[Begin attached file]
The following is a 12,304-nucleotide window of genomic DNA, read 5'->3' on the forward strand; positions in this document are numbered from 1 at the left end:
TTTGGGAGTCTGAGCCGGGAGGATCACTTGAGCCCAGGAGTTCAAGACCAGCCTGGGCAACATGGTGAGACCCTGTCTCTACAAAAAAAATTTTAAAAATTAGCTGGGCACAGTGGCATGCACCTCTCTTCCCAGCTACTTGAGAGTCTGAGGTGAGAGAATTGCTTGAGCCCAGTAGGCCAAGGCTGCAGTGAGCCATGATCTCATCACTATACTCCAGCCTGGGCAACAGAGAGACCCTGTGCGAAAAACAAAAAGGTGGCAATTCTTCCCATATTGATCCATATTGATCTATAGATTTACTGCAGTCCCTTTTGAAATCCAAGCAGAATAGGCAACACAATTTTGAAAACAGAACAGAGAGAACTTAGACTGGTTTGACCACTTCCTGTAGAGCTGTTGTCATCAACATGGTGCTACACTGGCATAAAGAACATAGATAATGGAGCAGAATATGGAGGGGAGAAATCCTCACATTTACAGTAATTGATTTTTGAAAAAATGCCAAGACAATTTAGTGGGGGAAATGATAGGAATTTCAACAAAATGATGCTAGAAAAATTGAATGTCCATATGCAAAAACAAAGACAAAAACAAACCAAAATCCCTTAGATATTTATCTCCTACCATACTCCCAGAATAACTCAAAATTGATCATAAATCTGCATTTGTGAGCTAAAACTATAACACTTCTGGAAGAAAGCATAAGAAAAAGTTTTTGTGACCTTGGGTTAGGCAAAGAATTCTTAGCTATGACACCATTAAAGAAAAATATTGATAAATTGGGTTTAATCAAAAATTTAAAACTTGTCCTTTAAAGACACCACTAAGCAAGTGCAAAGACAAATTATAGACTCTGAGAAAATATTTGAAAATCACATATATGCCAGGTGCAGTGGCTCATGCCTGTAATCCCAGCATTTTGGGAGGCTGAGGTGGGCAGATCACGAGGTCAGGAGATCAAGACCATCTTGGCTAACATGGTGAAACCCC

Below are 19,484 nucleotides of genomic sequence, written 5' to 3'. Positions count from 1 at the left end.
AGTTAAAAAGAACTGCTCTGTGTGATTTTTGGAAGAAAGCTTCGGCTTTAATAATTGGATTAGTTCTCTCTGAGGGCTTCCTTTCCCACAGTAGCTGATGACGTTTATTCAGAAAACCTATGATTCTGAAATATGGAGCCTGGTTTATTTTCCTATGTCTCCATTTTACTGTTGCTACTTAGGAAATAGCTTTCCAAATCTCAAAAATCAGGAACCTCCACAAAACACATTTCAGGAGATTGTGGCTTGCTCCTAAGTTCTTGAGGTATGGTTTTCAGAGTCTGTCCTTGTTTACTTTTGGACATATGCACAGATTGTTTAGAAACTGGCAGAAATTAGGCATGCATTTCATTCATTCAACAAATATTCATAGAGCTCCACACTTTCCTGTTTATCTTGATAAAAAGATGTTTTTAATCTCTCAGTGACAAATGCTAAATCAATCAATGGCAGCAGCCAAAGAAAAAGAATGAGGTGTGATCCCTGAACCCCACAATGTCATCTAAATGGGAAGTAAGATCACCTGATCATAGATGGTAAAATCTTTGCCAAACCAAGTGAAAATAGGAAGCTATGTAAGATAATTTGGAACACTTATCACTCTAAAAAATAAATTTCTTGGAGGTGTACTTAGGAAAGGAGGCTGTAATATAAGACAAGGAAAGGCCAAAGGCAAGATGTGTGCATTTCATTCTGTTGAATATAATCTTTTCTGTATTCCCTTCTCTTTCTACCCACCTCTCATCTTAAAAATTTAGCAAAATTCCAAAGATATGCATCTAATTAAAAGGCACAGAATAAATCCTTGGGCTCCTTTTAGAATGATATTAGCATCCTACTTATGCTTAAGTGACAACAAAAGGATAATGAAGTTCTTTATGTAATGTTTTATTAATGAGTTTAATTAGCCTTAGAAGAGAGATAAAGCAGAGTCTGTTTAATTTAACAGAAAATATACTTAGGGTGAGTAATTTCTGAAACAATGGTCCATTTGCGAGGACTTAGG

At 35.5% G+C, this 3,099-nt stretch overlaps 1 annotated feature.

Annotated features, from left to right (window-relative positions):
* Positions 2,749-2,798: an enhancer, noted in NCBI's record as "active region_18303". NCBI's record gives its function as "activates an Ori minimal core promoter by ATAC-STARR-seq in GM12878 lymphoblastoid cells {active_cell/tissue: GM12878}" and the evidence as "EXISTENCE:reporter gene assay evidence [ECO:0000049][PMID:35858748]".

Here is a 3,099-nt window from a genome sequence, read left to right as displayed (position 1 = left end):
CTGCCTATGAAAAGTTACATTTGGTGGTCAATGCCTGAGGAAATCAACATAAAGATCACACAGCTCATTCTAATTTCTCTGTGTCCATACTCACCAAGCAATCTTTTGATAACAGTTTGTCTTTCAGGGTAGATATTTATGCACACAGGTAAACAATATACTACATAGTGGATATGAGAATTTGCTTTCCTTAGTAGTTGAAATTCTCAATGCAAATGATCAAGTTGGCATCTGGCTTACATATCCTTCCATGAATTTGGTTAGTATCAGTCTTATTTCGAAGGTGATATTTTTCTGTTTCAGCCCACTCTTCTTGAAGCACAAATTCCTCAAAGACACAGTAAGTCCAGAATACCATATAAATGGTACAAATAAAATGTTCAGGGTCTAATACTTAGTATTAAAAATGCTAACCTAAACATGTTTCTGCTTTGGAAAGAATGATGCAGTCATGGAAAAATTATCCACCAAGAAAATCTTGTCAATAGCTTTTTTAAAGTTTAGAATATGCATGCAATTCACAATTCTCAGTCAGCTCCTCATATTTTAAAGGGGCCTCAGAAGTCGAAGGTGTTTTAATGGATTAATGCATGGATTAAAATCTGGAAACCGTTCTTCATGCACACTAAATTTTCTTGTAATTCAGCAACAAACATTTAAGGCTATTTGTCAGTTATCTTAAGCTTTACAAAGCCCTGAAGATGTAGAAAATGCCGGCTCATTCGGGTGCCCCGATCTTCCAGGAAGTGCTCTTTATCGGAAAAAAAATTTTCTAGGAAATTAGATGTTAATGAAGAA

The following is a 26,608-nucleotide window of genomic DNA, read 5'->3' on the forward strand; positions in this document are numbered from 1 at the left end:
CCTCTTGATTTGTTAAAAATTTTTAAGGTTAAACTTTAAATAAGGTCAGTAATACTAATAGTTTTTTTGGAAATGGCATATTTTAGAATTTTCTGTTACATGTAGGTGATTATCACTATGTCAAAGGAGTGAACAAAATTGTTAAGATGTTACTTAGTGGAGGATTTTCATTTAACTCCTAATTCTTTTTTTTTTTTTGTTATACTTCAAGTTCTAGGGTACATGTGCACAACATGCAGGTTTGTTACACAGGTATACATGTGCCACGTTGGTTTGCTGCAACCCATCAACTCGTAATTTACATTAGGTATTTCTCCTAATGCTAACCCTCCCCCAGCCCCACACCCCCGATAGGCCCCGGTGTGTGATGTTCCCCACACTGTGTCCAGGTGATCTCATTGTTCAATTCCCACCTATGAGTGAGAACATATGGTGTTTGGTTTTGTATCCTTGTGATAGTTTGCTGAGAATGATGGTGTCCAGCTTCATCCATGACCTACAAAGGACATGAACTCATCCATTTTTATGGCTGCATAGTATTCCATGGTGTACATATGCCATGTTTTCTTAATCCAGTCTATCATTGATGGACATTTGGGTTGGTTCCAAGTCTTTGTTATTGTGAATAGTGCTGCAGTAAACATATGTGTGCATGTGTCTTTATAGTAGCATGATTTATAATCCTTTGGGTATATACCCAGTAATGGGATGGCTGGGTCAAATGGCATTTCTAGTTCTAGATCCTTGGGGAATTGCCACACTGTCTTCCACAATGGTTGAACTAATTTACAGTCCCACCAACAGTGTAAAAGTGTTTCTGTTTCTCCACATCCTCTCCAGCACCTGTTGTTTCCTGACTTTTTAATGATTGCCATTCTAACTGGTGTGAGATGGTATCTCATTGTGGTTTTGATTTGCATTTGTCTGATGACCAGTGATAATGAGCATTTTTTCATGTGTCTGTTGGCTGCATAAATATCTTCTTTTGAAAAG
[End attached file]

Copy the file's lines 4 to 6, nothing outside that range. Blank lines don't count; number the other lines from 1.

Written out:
AGTTAAAAAGAACTGCTCTGTGTGATTTTTGGAAGAAAGCTTCGGCTTTAATAATTGGATTAGTTCTCTCTGAGGGCTTCCTTTCCCACAGTAGCTGATGACGTTTATTCAGAAAACCTATGATTCTGAAATATGGAGCCTGGTTTATTTTCCTATGTCTCCATTTTACTGTTGCTACTTAGGAAATAGCTTTCCAAATCTCAAAAATCAGGAACCTCCACAAAACACATTTCAGGAGATTGTGGCTTGCTCCTAAGTTCTTGAGGTATGGTTTTCAGAGTCTGTCCTTGTTTACTTTTGGACATATGCACAGATTGTTTAGAAACTGGCAGAAATTAGGCATGCATTTCATTCATTCAACAAATATTCATAGAGCTCCACACTTTCCTGTTTATCTTGATAAAAAGATGTTTTTAATCTCTCAGTGACAAATGCTAAATCAATCAATGGCAGCAGCCAAAGAAAAAGAATGAGGTGTGATCCCTGAACCCCACAATGTCATCTAAATGGGAAGTAAGATCACCTGATCATAGATGGTAAAATCTTTGCCAAACCAAGTGAAAATAGGAAGCTATGTAAGATAATTTGGAACACTTATCACTCTAAAAAATAAATTTCTTGGAGGTGTACTTAGGAAAGGAGGCTGTAATATAAGACAAGGAAAGGCCAAAGGCAAGATGTGTGCATTTCATTCTGTTGAATATAATCTTTTCTGTATTCCCTTCTCTTTCTACCCACCTCTCATCTTAAAAATTTAGCAAAATTCCAAAGATATGCATCTAATTAAAAGGCACAGAATAAATCCTTGGGCTCCTTTTAGAATGATATTAGCATCCTACTTATGCTTAAGTGACAACAAAAGGATAATGAAGTTCTTTATGTAATGTTTTATTAATGAGTTTAATTAGCCTTAGAAGAGAGATAAAGCAGAGTCTGTTTAATTTAACAGAAAATATACTTAGGGTGAGTAATTTCTGAAACAATGGTCCATTTGCGAGGACTTAGG

At 35.5% G+C, this 3,099-nt stretch overlaps 1 annotated feature.

Annotated features, from left to right (window-relative positions):